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Hodge and Puntis1 suggest that “up to 80% of coagulase negative staphylococcus infection … in young children can be eradicated with antibiotics”. The study referenced, Raad et al,2 was carried out in adults (mean age 43 years) with underlying malignancy, most of whom had non-tunnelled subclavian lines. It may not be appropriate to apply Raad et al’s results to children with long term parental nutrition, in view of the differences in age, illness, and catheter type.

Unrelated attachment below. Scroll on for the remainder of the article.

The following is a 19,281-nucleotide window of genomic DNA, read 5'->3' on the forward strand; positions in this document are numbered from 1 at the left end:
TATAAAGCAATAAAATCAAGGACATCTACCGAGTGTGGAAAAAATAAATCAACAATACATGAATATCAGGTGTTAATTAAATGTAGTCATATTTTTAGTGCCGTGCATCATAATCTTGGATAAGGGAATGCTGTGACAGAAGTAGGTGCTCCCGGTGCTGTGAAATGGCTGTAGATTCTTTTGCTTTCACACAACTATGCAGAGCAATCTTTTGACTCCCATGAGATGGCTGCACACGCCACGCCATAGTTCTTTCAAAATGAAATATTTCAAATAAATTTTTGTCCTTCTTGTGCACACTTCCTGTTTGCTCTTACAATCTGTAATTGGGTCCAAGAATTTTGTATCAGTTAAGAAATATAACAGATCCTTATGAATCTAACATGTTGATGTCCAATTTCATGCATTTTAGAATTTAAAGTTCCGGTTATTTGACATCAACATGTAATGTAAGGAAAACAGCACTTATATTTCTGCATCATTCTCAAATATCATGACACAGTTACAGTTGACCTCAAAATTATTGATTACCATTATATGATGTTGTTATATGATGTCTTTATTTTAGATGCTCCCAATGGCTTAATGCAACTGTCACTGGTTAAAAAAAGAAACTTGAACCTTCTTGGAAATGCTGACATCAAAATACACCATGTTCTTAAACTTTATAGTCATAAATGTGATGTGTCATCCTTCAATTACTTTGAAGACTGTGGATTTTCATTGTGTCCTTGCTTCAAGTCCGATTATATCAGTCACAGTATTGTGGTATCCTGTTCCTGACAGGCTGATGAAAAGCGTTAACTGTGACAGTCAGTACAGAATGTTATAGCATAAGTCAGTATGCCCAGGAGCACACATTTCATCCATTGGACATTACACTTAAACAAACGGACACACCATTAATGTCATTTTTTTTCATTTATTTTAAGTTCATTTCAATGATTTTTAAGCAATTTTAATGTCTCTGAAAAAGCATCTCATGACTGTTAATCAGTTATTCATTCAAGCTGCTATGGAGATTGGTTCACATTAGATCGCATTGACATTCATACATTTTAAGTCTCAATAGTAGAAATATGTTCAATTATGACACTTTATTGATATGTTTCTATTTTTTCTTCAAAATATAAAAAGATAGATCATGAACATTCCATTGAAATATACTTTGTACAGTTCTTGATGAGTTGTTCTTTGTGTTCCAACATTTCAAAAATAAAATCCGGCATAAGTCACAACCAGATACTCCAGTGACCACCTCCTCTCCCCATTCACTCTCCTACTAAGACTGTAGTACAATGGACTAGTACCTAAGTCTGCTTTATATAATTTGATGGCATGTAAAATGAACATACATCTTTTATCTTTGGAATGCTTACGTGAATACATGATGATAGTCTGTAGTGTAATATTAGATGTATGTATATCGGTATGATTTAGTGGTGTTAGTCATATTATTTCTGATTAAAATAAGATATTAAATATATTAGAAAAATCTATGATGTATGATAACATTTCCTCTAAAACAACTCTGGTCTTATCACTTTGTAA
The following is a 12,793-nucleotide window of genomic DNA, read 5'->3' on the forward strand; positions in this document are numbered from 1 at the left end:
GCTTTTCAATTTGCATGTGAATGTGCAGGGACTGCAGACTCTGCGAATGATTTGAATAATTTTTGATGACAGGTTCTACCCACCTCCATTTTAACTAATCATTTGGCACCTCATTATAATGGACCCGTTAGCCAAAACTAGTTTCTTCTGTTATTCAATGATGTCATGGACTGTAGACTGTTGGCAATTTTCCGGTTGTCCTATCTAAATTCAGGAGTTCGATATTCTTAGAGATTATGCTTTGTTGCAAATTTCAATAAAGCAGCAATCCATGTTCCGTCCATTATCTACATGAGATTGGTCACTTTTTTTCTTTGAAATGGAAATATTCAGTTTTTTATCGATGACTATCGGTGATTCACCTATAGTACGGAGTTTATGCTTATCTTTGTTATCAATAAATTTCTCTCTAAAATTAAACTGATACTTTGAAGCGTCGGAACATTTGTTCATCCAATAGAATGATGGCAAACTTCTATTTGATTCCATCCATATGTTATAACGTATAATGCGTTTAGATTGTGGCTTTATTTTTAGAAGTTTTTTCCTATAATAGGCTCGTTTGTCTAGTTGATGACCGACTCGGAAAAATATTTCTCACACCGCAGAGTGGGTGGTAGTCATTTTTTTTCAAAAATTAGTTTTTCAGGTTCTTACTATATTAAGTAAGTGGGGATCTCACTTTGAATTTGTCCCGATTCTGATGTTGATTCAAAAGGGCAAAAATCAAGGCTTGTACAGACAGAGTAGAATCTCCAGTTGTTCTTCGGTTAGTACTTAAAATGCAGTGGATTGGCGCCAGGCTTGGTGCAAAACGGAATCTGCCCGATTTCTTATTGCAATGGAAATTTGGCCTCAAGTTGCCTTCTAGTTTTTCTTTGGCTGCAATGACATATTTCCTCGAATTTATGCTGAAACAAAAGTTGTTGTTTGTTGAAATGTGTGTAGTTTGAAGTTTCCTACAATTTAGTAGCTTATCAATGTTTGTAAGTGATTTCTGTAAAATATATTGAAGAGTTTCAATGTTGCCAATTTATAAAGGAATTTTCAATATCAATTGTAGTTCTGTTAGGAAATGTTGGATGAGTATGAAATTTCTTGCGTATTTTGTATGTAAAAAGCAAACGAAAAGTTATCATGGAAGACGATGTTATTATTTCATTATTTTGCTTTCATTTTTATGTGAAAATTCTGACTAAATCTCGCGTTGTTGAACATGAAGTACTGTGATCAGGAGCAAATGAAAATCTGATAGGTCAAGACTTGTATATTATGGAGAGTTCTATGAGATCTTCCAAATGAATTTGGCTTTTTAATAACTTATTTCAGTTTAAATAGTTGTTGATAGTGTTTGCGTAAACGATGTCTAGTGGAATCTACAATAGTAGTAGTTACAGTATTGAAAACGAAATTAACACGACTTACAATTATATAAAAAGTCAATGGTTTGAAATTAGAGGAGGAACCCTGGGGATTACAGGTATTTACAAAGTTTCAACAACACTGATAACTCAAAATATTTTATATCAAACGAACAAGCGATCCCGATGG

The authors endorse the treatment of infected central venous catheters in situ without an adequate appraisal of the risks. In the neonatal population retention of catheters has a lower success rate than suggested, with only 50% of catheters being successfully treated.3
Importantly, treating catheters rather than immediate removal significantly prolonged the bacteremia. The risk of bacterial end organ damage increases with each day that there are positive cultures.4